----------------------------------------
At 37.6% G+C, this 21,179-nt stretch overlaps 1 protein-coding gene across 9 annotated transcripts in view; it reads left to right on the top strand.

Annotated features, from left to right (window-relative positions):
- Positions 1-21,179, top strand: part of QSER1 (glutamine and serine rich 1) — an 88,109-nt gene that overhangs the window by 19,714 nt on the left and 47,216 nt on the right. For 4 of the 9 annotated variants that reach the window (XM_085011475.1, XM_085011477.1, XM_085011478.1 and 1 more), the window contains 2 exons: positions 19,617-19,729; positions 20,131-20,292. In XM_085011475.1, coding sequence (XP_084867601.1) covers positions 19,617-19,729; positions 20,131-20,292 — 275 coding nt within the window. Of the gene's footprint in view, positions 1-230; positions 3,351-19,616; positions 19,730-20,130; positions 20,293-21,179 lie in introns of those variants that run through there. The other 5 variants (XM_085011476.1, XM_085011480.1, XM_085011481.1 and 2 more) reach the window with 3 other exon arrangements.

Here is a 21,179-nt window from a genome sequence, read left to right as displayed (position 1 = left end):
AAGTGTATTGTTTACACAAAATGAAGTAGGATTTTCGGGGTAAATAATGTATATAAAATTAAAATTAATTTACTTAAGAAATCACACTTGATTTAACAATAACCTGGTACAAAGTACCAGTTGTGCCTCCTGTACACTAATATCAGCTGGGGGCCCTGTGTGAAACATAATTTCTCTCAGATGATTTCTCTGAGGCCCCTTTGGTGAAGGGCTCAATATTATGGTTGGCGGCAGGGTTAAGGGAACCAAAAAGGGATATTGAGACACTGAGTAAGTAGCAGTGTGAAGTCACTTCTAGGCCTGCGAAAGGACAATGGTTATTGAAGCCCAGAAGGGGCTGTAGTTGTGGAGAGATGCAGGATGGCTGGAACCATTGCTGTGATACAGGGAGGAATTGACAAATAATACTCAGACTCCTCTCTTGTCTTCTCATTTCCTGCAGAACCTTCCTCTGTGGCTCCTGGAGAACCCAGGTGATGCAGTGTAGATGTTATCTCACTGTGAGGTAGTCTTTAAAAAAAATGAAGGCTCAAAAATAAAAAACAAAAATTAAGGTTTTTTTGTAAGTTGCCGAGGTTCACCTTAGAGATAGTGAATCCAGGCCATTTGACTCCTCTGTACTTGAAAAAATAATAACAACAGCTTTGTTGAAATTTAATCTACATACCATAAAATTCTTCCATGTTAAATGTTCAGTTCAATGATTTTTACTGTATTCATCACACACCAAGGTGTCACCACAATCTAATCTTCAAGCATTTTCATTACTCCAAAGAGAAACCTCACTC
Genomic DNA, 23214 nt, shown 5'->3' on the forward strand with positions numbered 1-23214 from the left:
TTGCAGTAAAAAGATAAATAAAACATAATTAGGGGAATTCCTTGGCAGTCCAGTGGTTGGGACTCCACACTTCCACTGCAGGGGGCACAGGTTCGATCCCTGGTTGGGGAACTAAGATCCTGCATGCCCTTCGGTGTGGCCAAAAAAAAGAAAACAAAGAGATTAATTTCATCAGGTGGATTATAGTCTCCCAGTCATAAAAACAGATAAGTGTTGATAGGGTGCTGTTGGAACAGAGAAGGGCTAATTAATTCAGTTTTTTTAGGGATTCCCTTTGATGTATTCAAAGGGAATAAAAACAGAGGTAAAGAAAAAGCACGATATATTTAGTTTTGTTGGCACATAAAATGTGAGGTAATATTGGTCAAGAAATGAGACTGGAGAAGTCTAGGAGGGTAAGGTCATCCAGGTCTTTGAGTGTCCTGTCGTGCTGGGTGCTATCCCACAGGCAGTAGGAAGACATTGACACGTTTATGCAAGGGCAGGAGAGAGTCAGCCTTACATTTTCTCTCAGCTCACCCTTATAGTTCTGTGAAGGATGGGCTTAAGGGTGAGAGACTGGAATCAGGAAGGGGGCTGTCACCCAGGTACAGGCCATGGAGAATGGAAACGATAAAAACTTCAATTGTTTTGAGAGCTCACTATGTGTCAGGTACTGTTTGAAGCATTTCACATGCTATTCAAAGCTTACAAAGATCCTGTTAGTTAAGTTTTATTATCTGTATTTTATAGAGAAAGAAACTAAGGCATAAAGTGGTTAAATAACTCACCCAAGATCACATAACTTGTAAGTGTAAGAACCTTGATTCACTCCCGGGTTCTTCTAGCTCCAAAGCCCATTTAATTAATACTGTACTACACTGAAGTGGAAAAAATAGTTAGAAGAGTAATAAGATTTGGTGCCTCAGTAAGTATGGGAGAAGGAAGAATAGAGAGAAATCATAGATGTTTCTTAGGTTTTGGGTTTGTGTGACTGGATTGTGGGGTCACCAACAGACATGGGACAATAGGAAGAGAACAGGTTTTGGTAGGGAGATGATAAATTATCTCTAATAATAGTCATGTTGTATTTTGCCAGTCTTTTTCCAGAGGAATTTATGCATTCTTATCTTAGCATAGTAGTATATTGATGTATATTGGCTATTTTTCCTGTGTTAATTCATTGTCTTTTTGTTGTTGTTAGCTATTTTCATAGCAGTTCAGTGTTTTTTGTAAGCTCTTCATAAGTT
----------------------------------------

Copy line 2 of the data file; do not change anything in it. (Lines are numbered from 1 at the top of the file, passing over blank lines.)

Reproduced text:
Annotated features, from left to right (window-relative positions):